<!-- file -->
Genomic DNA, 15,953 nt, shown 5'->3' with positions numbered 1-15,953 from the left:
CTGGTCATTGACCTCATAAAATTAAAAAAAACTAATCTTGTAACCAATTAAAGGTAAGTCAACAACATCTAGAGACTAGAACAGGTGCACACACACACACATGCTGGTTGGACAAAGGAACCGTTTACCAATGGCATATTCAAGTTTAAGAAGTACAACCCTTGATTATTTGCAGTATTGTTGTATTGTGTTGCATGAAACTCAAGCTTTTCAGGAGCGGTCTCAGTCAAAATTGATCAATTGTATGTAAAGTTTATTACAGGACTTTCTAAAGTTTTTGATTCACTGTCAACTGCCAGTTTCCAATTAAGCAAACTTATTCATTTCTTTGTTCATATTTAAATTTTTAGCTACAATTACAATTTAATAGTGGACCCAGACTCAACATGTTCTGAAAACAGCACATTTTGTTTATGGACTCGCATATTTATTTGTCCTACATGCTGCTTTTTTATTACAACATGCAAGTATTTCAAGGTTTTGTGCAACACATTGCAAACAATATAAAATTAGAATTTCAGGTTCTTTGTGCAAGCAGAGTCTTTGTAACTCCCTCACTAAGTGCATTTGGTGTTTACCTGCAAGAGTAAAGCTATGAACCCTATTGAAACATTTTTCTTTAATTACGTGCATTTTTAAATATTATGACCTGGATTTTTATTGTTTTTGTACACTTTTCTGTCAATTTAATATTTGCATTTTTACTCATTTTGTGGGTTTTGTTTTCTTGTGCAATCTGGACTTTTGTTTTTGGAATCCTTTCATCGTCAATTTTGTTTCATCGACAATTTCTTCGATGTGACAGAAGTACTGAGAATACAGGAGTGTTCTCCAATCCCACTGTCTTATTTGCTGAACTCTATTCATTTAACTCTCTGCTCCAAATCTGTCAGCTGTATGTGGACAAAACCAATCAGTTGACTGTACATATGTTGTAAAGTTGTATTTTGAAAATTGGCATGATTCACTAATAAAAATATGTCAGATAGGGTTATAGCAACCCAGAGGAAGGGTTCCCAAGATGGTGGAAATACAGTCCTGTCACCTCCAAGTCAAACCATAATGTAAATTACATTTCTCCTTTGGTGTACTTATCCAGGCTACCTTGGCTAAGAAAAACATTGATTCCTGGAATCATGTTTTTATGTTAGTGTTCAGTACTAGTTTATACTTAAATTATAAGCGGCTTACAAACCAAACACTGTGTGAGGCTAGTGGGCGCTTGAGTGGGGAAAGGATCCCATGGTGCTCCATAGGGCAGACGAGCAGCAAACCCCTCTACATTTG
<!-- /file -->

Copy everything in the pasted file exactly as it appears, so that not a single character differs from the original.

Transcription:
Genomic DNA, 15,953 nt, shown 5'->3' with positions numbered 1-15,953 from the left:
CTGGTCATTGACCTCATAAAATTAAAAAAAACTAATCTTGTAACCAATTAAAGGTAAGTCAACAACATCTAGAGACTAGAACAGGTGCACACACACACACATGCTGGTTGGACAAAGGAACCGTTTACCAATGGCATATTCAAGTTTAAGAAGTACAACCCTTGATTATTTGCAGTATTGTTGTATTGTGTTGCATGAAACTCAAGCTTTTCAGGAGCGGTCTCAGTCAAAATTGATCAATTGTATGTAAAGTTTATTACAGGACTTTCTAAAGTTTTTGATTCACTGTCAACTGCCAGTTTCCAATTAAGCAAACTTATTCATTTCTTTGTTCATATTTAAATTTTTAGCTACAATTACAATTTAATAGTGGACCCAGACTCAACATGTTCTGAAAACAGCACATTTTGTTTATGGACTCGCATATTTATTTGTCCTACATGCTGCTTTTTTATTACAACATGCAAGTATTTCAAGGTTTTGTGCAACACATTGCAAACAATATAAAATTAGAATTTCAGGTTCTTTGTGCAAGCAGAGTCTTTGTAACTCCCTCACTAAGTGCATTTGGTGTTTACCTGCAAGAGTAAAGCTATGAACCCTATTGAAACATTTTTCTTTAATTACGTGCATTTTTAAATATTATGACCTGGATTTTTATTGTTTTTGTACACTTTTCTGTCAATTTAATATTTGCATTTTTACTCATTTTGTGGGTTTTGTTTTCTTGTGCAATCTGGACTTTTGTTTTTGGAATCCTTTCATCGTCAATTTTGTTTCATCGACAATTTCTTCGATGTGACAGAAGTACTGAGAATACAGGAGTGTTCTCCAATCCCACTGTCTTATTTGCTGAACTCTATTCATTTAACTCTCTGCTCCAAATCTGTCAGCTGTATGTGGACAAAACCAATCAGTTGACTGTACATATGTTGTAAAGTTGTATTTTGAAAATTGGCATGATTCACTAATAAAAATATGTCAGATAGGGTTATAGCAACCCAGAGGAAGGGTTCCCAAGATGGTGGAAATACAGTCCTGTCACCTCCAAGTCAAACCATAATGTAAATTACATTTCTCCTTTGGTGTACTTATCCAGGCTACCTTGGCTAAGAAAAACATTGATTCCTGGAATCATGTTTTTATGTTAGTGTTCAGTACTAGTTTATACTTAAATTATAAGCGGCTTACAAACCAAACACTGTGTGAGGCTAGTGGGCGCTTGAGTGGGGAAAGGATCCCATGGTGCTCCATAGGGCAGACGAGCAGCAAACCCCTCTACATTTG